Inside a sealed ziplock bagIn the fridgeGood for 2-3 weeks, then turns sweaty and sour
Inside a sealed food storage containerIn the fridgeGood for 2-3 weeks, then turns sweaty and sour
Inside a sealed freezer bagIn the freezerGood indefinitely, but will keep its best quality for 6-9 months
Storage methods for Pecorino Romano cheese

Which storage method is your favorite? And why? Let me and the rest of this post’s readers know by leaving a comment below.

Can You Freeze Pecorino Romano Cheese?

Yes, you can freeze Pecorino Romano cheese for long-term storage. While frozen cheese will stay good in your freezer indefinitely, its texture, and aroma, flavor will slowly degrade over time.

It’s easiest to freeze unopened vacuum sealed wedges of cheese. Simply put it in the freezer and it will keep its best quality for 6-9 months.

Put opened pieces of cheese inside a freezer bag, squeezing as much of the air as you can out and making sure that you’ve properly sealed it before putting it in the freezer. This step is very, very important—otherwise, the cheese will pick up unpleasant smells from the rest of the items in your fridge.

Where Pecorino Romano Cheese Comes From

The recipe for Pecorino Romano cheese dates back to Ancient Rome.

In 100 BC, Roman scholar and author Marcus Tretius Varro wrote about Pecorino Romano cheese as essential for the rations of the Roman legion as it provided the fat, protein, and salt for feeding hungry soldiers on the go.

Traditionally, Italians in the capital city of Rome and its surrounding villages in the Lazio region made Pecorino Romano cheese from the raw milk of the sheep that they bred in their yards.

Today, cheese producers make Pecorino Romano cheese from raw or thermized sheep’s milk mixed with a natural culture, “scotta fermento,” produced by acidifying “scotta,” the whey that’s obtained from the production of ricotta cheese.

What Does “Pecorino Romano PDO” Stand For?

The so-called Protected Designation of Origin (PDO) is a certification seal given out by the European Union (EU) to authentic European foods, condiments, and drinks made in restricted geographical areas following traditional ways.

Think of Protected Designation of Origin (PDO) as a quality seal that guarantees you’re getting the real product out of Europe.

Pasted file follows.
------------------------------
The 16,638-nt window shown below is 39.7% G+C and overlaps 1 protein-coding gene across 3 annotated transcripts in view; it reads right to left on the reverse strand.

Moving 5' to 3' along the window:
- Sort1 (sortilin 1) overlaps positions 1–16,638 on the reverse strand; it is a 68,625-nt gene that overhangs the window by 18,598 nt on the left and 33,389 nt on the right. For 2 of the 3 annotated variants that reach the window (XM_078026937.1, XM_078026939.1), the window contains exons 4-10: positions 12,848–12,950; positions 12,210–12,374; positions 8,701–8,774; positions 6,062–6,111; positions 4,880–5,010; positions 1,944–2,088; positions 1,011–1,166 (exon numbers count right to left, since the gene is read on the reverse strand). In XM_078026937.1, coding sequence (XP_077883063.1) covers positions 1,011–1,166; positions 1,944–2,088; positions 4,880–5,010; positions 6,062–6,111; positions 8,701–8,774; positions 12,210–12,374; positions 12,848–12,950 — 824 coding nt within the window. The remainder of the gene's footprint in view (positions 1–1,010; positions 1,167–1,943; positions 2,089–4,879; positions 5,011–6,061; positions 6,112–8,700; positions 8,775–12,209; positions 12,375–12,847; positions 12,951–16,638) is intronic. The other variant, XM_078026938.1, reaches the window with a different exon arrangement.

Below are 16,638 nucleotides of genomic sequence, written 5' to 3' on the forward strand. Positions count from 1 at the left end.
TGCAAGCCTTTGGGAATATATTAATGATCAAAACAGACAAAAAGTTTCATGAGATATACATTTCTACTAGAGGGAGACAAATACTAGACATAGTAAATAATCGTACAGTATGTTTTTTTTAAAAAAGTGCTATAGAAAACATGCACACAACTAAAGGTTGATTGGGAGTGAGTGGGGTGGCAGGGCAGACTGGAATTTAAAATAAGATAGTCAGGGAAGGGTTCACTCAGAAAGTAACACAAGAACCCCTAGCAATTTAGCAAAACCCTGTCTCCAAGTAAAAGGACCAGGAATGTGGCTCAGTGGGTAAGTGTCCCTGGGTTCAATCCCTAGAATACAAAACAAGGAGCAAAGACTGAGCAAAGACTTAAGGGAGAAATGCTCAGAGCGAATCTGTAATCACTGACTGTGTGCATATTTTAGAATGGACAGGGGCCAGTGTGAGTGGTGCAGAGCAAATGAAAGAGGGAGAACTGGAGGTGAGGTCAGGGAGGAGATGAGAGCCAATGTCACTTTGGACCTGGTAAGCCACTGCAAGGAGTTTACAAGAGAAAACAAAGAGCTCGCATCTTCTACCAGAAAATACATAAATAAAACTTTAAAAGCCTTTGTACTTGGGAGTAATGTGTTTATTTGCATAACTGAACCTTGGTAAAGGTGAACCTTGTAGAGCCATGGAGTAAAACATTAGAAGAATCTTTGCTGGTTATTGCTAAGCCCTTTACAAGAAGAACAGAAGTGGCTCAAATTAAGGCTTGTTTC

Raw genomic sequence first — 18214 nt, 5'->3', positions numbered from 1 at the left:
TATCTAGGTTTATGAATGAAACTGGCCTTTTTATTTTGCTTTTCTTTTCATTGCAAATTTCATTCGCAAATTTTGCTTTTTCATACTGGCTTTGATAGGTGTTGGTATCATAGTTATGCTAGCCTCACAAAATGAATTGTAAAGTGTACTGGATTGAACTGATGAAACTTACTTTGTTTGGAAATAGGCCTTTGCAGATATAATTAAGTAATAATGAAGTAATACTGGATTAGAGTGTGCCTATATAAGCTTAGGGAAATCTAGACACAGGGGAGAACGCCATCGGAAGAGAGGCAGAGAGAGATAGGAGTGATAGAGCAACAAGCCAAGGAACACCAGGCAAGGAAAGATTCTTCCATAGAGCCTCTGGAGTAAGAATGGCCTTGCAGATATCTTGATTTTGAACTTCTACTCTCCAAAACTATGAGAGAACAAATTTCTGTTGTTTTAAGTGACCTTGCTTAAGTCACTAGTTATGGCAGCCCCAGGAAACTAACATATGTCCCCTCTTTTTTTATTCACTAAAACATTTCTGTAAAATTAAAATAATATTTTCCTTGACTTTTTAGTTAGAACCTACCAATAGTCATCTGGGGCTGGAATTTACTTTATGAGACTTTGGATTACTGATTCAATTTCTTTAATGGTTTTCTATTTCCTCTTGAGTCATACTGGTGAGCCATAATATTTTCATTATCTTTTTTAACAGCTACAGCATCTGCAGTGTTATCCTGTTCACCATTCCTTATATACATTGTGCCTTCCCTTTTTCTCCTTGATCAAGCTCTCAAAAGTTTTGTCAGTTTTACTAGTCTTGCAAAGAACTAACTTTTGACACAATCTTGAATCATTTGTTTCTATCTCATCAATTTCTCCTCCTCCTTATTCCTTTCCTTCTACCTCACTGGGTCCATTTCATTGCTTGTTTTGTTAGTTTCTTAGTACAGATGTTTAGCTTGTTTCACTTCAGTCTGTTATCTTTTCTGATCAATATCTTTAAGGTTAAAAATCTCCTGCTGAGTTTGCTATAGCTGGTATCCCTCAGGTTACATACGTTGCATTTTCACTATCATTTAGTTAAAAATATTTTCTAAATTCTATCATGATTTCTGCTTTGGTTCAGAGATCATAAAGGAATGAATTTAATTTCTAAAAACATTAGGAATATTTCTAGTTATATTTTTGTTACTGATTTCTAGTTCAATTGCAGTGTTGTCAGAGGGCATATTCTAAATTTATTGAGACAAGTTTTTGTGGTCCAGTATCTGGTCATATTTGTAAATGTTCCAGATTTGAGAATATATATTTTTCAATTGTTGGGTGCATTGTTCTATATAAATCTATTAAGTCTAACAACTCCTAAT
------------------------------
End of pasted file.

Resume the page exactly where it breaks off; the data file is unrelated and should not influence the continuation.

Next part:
You’ll typically find it on the front side of packaged Pecorino Romano cheese wedges. If you’re buying cheese by the pound online, look for the PDO abbreviation in the name or description in the online store.

Here’s how the Protected Designation of Origin (PDO) seal looks like:

Pecorino Romano cheese that carries the Protected Designation of Origin (PDO) seal is still made exclusively in this geographic area and strictly following the traditional recipe. To buy the most authentic and traditional Pecorino Romano, always look for the PDO seal.

Cheeses that don’t carry the PDO stamp are usually sold as “pecorino” or “romano” cheese. While these cheeses are less pricey than Pecorino Romano PDO, their production, aging, and quality controls don’t conform to the same strict requirements as the original. This means you get a cheese with a subpar texture, aroma, and smell.

In Conclusion

With its distinct smell and strong taste, Pecorino Romano cheese is amazing for grating on Italian dishes. And, as long as you know how to store it correctly, an opened pack of Pecorino Romano can stay good for as much as 2-3 weeks in the fridge.

What’s your top takeaway from this post? And do you have any tips for buying, storing, and eating Pecorino Romano cheese that you’d like to share with the rest of this post’s readers?

Share your thoughts in the comments below.

What to Read Next

If you’re out of Pecorino Romano cheese but you’re really craving a hearty plate of Pasta alla Carbonara, check out my list of the best Pecorino Romano substitutes.

For the curious of you, here’s my comparison of Pecorino Romano vs. Parmigiano-Reggiano cheese. The differences are more than you probably think.

Know your author

Written by

Jim is the former editor of Home Cook World. He is a career food writer who's been cooking and baking at home ever since he could see over the counter and put a chair by the stove.